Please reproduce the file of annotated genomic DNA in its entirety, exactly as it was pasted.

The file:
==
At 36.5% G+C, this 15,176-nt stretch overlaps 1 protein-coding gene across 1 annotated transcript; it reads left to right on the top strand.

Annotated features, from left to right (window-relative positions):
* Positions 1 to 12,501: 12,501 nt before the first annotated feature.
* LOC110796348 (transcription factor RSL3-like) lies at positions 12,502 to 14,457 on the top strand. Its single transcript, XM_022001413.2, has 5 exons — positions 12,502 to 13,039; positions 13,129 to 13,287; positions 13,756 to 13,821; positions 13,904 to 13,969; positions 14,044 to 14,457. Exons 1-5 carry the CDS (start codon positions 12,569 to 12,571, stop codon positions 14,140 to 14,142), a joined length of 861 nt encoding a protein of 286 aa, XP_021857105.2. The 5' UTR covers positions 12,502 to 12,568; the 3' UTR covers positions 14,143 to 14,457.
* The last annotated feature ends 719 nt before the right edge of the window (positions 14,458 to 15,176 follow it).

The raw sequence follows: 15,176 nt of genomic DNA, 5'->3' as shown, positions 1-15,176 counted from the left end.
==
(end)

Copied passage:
At 36.5% G+C, this 15,176-nt stretch overlaps 1 protein-coding gene across 1 annotated transcript; it reads left to right on the top strand.

Annotated features, from left to right (window-relative positions):
* Positions 1 to 12,501: 12,501 nt before the first annotated feature.
* LOC110796348 (transcription factor RSL3-like) lies at positions 12,502 to 14,457 on the top strand. Its single transcript, XM_022001413.2, has 5 exons — positions 12,502 to 13,039; positions 13,129 to 13,287; positions 13,756 to 13,821; positions 13,904 to 13,969; positions 14,044 to 14,457. Exons 1-5 carry the CDS (start codon positions 12,569 to 12,571, stop codon positions 14,140 to 14,142), a joined length of 861 nt encoding a protein of 286 aa, XP_021857105.2. The 5' UTR covers positions 12,502 to 12,568; the 3' UTR covers positions 14,143 to 14,457.
* The last annotated feature ends 719 nt before the right edge of the window (positions 14,458 to 15,176 follow it).

The raw sequence follows: 15,176 nt of genomic DNA, 5'->3' as shown, positions 1-15,176 counted from the left end.